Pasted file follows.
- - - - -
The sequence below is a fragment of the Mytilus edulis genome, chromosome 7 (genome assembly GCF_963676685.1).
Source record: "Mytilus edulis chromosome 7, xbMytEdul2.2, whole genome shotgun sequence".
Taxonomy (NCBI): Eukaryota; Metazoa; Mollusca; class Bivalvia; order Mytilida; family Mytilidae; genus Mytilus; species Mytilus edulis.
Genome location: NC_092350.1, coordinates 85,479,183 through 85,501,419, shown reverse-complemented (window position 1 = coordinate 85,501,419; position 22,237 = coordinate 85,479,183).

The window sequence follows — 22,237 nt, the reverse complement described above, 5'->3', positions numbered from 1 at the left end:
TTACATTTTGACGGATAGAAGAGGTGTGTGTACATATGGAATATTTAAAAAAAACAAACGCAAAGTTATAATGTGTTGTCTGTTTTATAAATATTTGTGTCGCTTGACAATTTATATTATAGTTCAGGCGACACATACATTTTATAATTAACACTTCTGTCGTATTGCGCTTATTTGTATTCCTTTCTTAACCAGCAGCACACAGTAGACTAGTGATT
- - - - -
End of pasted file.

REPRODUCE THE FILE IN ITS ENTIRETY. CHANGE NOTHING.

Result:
The sequence below is a fragment of the Mytilus edulis genome, chromosome 7 (genome assembly GCF_963676685.1).
Source record: "Mytilus edulis chromosome 7, xbMytEdul2.2, whole genome shotgun sequence".
Taxonomy (NCBI): Eukaryota; Metazoa; Mollusca; class Bivalvia; order Mytilida; family Mytilidae; genus Mytilus; species Mytilus edulis.
Genome location: NC_092350.1, coordinates 85,479,183 through 85,501,419, shown reverse-complemented (window position 1 = coordinate 85,501,419; position 22,237 = coordinate 85,479,183).

The window sequence follows — 22,237 nt, the reverse complement described above, 5'->3', positions numbered from 1 at the left end:
TTACATTTTGACGGATAGAAGAGGTGTGTGTACATATGGAATATTTAAAAAAAACAAACGCAAAGTTATAATGTGTTGTCTGTTTTATAAATATTTGTGTCGCTTGACAATTTATATTATAGTTCAGGCGACACATACATTTTATAATTAACACTTCTGTCGTATTGCGCTTATTTGTATTCCTTTCTTAACCAGCAGCACACAGTAGACTAGTGATT